It’s bat vs. bat in aerial jamming wars

Special wavering call sabotages aim

Flying bats

SONAR WARS  Of the 15 known kinds of squeaks and chirps that a Mexican free-tailed bat makes, one looks like aerial sabotage.

Tolka Rover/Flickr (CC BY-NC-SA 2.0)

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In nighttime flying duels, Mexican free-tailed bats make short, wavering sirenlike waaoo-waaoo sounds that jam each other’s sonar.

These “amazing aerial battles” mark the first examples of echolocating animals routinely sabotaging the sonar signals of their own kind, says Aaron Corcoran of Wake Forest University in Winston-Salem, N.C. Many bats, like dolphins, several cave-dwelling birds and some other animals, locate prey and landscape features by pinging out sounds and listening for echoes. Some prey, such as tiger moths, detect an incoming attack and make frenzied noises that can jam bat echolocation, Corcoran and his colleagues showed in 2009 (SN: 1/31/09, p. 10). And hawkmoths under attack make squeaks with their genitals in what also may be defensive jamming (SN Online: 7/3/13). But Corcoran didn’t expect bat-on-bat ultrasonic warfare.

Mexican free-tailed bats fight sonar wars, jamming each other’s echolocation signals in competitions to snatch moths out of the night sky. Nickolay Hristov
He was studying moths dodging bats in Arizona’s Chiricahua Mountains when his equipment picked up a feeding buzz high in the night sky. A free-tailed bat was sending faster and faster echolocation calls to refine the target position during the final second of an attack. (Bats, the only mammals known with superfast muscles, can emit more than 150 sounds a second.) Then another free-tailed bat gave a slip-sliding call. Corcoran, in a grad student frenzy of seeing his thesis topic as relevant to everything, thought the call would be a fine way to jam a buzz. “Then I totally told myself that’s impossible — that’s too good to be true.”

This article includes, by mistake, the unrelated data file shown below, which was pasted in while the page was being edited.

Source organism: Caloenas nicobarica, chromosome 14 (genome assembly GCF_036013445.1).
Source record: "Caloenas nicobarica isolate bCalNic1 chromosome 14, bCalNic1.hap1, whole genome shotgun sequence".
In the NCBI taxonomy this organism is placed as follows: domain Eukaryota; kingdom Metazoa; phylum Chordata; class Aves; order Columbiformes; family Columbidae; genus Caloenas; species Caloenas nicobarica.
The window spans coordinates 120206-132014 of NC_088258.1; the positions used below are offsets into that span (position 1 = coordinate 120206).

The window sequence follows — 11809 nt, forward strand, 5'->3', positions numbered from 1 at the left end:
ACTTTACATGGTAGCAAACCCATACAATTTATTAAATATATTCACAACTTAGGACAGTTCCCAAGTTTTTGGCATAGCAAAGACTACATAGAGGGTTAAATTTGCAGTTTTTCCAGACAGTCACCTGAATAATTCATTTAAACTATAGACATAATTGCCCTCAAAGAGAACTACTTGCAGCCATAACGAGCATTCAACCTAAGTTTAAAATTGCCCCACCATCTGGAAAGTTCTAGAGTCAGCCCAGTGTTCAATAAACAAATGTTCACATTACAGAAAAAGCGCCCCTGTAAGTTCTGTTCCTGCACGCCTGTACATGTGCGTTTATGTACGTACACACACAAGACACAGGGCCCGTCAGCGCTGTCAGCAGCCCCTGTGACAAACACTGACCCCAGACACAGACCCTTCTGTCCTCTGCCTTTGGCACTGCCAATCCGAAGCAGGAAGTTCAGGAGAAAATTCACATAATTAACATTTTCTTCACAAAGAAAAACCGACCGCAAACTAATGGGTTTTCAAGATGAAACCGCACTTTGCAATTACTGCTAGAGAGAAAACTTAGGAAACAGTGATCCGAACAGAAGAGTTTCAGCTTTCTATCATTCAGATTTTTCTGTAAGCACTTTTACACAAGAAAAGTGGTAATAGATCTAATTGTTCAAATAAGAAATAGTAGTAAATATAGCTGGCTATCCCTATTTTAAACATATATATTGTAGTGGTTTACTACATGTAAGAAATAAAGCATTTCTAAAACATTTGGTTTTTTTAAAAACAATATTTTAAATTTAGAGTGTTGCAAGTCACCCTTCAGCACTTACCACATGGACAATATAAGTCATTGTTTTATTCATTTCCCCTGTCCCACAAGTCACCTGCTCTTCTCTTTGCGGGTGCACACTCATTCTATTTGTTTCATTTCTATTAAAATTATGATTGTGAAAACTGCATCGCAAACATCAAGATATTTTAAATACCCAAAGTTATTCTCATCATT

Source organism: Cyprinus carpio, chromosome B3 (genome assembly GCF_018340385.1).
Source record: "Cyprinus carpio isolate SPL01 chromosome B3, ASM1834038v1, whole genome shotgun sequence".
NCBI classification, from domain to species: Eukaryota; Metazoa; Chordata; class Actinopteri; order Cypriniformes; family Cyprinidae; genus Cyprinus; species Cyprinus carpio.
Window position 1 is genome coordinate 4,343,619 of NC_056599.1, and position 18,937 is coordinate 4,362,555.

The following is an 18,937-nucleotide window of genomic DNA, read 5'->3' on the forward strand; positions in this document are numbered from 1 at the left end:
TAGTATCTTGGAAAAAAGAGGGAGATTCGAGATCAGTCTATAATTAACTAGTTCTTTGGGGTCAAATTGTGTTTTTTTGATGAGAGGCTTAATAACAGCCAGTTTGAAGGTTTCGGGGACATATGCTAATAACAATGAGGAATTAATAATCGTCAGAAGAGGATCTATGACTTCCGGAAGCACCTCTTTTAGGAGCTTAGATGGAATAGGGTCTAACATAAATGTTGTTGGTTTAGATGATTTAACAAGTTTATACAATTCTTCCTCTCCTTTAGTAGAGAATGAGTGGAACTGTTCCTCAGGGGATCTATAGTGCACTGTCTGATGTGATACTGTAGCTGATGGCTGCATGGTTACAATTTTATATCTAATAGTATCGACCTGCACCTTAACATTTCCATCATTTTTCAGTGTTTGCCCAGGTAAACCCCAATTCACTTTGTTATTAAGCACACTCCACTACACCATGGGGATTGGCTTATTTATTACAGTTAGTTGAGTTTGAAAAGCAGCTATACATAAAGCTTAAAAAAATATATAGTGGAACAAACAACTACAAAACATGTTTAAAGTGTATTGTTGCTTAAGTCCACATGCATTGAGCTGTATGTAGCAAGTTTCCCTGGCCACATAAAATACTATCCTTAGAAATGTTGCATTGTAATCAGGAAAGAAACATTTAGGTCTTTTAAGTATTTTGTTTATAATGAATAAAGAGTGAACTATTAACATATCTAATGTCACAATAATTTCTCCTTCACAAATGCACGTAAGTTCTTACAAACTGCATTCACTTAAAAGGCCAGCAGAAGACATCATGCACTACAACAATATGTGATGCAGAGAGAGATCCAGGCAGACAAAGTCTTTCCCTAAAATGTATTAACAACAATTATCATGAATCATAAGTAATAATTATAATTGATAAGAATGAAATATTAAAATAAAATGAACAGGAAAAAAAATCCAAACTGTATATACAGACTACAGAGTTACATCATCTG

Five years later he concluded he wasn’t just hearing things. He and William Conner, also of Wake Forest, report in the Nov. 7 Science that the up-and-down call can cut capture success by about 70 percent. Using multiple microphones, he found that one bat jams another, swoops toward the moth and gets jammed itself.

Corcoran says that neighborly sabotage could be especially valuable for the highly sociable Mexican free-taileds (Tadarida brasiliensis). “If you live in a cave with a million bats,” he says, “you have to go out and find food — and compete with a million bats.”

JAMMED SIGNAL  Three video clips filmed outdoors at night show Mexican free-tailed bats (the larger white shapes) hunting tethered insects (smaller white shapes). The first clip shows a successful midair catch, and the rest show how jamming calls foil the attempts. Credit: A.J. Corcoran et al./Science 2014.

Susan Milius is the life sciences writer, covering organismal biology and evolution, and has a special passion for plants, fungi and invertebrates. She studied biology and English literature.

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